An increased number of retailers have sold cigarettes to children during enforcement activity by the council’s Trading Standards officers.
Local authorities have a duty to work under the Tobacco and Primary Medical Services (Scotland) Act 2010 to prevent the sale of tobacco to young children.
This involves investigating complaints about alleged offences and taking measures to reduce their number.
he law prohibits the sale of cigarettes to under-18s and buying cigarettes on their behalf.
It also requires the registration of tobacco retailers and recently introduced a ban on tobacco displays in larger retail premises and sales from vending machines.
Scottish Trading Standards services are working with the Scottish Government to increase enforcement activity to help reduce availability to young people.
In the year up to March 2013, officers in Aberdeenshire conducted 39 test purchase visits using 16-year-old volunteers.
A total of 13 sales were made, 30% of the test purchases, resulting in warning letters being issued to retailers and their staff.
In the case of one repeat sale, a Fixed Penalty Notice was issued to the retailer. This was unpaid and a report submitted to the procurator fiscal.
The previous year, 27 test purchases were carried out, resulting in six sales.
Trading Standards manager, Wilma Urquhart, said: “These figures show an upward trend in retailers either willing to sell, or inadvertently selling, cigarettes to under-18s.
“We have to work to reverse this trend, enforcing national legislation locally so that we support efforts to prevent young people from taking up smoking.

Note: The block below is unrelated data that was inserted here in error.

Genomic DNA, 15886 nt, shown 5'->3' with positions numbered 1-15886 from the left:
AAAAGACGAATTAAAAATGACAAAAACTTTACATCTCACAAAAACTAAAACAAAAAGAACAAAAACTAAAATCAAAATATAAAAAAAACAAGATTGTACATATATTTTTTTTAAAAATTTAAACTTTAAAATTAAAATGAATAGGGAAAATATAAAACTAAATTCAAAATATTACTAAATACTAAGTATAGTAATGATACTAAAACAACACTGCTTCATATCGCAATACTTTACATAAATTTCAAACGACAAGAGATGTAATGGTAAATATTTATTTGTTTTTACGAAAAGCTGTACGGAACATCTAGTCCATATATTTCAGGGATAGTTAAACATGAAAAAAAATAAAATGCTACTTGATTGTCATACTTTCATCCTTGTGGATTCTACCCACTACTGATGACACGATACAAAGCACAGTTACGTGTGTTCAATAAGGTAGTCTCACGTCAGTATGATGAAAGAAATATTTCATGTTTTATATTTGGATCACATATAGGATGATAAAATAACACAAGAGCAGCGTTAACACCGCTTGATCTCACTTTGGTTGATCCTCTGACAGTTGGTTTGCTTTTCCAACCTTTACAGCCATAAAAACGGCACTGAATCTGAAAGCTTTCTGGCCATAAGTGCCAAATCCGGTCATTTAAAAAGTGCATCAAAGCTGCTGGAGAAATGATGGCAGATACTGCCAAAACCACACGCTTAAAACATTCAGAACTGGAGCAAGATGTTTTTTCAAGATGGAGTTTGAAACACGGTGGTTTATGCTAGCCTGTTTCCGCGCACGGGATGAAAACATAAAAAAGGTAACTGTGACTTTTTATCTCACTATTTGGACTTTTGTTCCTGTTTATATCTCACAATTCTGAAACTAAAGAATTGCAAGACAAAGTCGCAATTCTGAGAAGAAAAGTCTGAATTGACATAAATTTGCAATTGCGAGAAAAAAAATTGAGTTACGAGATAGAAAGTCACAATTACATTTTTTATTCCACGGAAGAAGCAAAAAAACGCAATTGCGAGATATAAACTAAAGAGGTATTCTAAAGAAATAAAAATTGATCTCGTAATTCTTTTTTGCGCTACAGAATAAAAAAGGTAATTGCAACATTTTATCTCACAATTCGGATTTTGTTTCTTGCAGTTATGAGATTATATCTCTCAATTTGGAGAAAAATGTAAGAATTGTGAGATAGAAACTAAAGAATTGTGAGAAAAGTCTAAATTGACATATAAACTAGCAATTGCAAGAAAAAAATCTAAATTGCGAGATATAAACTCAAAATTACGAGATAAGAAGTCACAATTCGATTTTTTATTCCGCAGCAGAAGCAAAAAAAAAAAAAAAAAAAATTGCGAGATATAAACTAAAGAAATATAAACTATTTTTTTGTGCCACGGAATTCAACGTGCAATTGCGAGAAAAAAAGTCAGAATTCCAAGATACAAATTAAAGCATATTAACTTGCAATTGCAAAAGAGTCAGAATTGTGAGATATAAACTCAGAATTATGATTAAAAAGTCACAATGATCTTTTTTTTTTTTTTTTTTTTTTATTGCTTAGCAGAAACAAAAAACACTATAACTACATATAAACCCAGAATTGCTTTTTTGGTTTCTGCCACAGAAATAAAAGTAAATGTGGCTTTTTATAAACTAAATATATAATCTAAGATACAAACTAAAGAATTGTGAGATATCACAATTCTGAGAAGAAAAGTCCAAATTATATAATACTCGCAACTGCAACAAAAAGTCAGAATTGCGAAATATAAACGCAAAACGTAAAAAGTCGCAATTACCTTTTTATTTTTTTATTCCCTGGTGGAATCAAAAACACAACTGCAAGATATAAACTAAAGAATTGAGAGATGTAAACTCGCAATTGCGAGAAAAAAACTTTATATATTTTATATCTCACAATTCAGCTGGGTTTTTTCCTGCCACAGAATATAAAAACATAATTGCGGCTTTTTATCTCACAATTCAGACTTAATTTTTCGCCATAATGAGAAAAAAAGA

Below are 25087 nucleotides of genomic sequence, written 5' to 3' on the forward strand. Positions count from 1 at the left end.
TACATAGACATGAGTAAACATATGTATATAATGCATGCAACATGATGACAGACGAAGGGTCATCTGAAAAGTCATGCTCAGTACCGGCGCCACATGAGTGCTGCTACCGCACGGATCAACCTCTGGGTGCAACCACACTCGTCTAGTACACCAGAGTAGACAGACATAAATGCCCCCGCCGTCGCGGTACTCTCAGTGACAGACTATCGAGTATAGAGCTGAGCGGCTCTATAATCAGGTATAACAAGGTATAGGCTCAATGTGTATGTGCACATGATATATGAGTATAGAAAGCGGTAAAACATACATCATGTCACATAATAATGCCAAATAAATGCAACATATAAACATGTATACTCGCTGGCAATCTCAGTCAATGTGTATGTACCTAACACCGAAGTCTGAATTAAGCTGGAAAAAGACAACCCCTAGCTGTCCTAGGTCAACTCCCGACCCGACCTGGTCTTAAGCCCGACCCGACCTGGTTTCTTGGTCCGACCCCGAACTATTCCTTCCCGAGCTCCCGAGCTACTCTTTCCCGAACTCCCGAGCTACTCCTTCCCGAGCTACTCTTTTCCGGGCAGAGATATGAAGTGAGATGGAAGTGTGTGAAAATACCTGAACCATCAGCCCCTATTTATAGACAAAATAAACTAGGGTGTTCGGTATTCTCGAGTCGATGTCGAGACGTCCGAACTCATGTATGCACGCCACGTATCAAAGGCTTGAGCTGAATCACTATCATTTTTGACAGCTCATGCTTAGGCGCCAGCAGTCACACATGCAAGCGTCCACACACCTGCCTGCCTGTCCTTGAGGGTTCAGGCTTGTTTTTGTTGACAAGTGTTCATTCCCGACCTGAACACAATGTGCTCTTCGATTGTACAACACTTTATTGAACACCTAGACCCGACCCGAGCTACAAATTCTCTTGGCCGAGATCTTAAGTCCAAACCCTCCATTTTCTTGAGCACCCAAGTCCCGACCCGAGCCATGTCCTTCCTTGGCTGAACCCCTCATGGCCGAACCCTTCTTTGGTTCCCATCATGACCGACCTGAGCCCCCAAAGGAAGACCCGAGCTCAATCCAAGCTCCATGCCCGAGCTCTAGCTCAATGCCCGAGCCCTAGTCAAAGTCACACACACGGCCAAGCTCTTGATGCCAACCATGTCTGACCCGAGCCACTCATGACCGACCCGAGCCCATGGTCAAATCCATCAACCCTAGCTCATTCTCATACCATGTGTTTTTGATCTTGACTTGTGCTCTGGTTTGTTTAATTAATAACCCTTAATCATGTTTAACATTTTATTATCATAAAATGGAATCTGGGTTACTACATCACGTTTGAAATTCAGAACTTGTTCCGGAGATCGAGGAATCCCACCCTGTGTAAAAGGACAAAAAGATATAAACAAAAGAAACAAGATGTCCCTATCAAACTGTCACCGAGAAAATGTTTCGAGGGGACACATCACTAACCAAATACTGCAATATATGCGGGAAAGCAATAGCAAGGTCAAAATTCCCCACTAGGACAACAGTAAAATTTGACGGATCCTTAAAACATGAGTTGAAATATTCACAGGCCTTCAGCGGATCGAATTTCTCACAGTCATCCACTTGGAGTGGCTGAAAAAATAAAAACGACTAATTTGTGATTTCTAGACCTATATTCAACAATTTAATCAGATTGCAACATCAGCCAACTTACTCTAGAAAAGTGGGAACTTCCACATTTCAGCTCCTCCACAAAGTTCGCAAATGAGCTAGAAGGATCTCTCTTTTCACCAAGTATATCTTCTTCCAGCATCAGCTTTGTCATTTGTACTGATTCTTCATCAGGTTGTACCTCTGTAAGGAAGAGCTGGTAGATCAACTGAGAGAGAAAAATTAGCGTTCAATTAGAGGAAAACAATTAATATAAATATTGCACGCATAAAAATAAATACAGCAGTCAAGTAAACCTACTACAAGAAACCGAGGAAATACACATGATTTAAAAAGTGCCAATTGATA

“We also plan to appoint a dedicated officer to allow for even more proactive work on tobacco control, in addition to further test-purchasing exercises throughout the area.”
Trading Standards staff carried out 134 visits to tobacco retailers this year to inspect premises and provide help and advice on complying with legislation.
Advice was issued to 24 found not to be displaying statutory notices regarding underage sales.
Following a campaign launched in March 2012 in conjunction with Aberdeen City and Moray councils to highlight the issue of illegal tobacco sales, five reports were received during the year providing information about alleged sales of counterfeit cigarettes.
Members of Aberdeenshire Council’s Infrastructure Services Committee have been asked today (Thursday) to agree a continued programme of enforcement and advice, including further test-purchasing by 16-year-olds.
This would include inspections of premises where tobacco is sold and surveillance of premises where complaints or other intelligence indicates tobacco products may be being illegally sold.